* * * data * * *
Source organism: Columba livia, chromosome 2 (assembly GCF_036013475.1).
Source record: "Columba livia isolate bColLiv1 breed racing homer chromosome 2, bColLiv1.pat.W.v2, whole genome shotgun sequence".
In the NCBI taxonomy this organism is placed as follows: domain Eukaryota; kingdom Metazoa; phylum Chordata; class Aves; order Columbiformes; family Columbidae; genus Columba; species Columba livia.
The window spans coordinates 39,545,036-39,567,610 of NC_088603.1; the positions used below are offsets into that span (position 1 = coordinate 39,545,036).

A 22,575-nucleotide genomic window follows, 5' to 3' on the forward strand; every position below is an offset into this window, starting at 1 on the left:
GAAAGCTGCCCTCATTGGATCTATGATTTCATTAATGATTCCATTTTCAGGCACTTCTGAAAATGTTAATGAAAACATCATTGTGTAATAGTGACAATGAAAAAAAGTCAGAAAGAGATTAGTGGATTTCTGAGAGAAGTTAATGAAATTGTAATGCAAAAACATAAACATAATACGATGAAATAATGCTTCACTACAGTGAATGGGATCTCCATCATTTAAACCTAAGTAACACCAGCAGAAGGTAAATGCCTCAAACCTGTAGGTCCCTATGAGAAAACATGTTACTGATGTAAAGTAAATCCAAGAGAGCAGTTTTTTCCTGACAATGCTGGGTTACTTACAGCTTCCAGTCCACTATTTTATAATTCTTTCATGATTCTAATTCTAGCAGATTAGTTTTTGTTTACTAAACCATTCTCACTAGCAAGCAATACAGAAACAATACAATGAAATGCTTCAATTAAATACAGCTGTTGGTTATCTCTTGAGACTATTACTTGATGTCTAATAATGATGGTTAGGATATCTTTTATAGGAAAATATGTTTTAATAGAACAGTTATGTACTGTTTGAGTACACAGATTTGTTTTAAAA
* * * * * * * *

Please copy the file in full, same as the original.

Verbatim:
Source organism: Columba livia, chromosome 2 (assembly GCF_036013475.1).
Source record: "Columba livia isolate bColLiv1 breed racing homer chromosome 2, bColLiv1.pat.W.v2, whole genome shotgun sequence".
In the NCBI taxonomy this organism is placed as follows: domain Eukaryota; kingdom Metazoa; phylum Chordata; class Aves; order Columbiformes; family Columbidae; genus Columba; species Columba livia.
The window spans coordinates 39,545,036-39,567,610 of NC_088603.1; the positions used below are offsets into that span (position 1 = coordinate 39,545,036).

A 22,575-nucleotide genomic window follows, 5' to 3' on the forward strand; every position below is an offset into this window, starting at 1 on the left:
GAAAGCTGCCCTCATTGGATCTATGATTTCATTAATGATTCCATTTTCAGGCACTTCTGAAAATGTTAATGAAAACATCATTGTGTAATAGTGACAATGAAAAAAAGTCAGAAAGAGATTAGTGGATTTCTGAGAGAAGTTAATGAAATTGTAATGCAAAAACATAAACATAATACGATGAAATAATGCTTCACTACAGTGAATGGGATCTCCATCATTTAAACCTAAGTAACACCAGCAGAAGGTAAATGCCTCAAACCTGTAGGTCCCTATGAGAAAACATGTTACTGATGTAAAGTAAATCCAAGAGAGCAGTTTTTTCCTGACAATGCTGGGTTACTTACAGCTTCCAGTCCACTATTTTATAATTCTTTCATGATTCTAATTCTAGCAGATTAGTTTTTGTTTACTAAACCATTCTCACTAGCAAGCAATACAGAAACAATACAATGAAATGCTTCAATTAAATACAGCTGTTGGTTATCTCTTGAGACTATTACTTGATGTCTAATAATGATGGTTAGGATATCTTTTATAGGAAAATATGTTTTAATAGAACAGTTATGTACTGTTTGAGTACACAGATTTGTTTTAAAA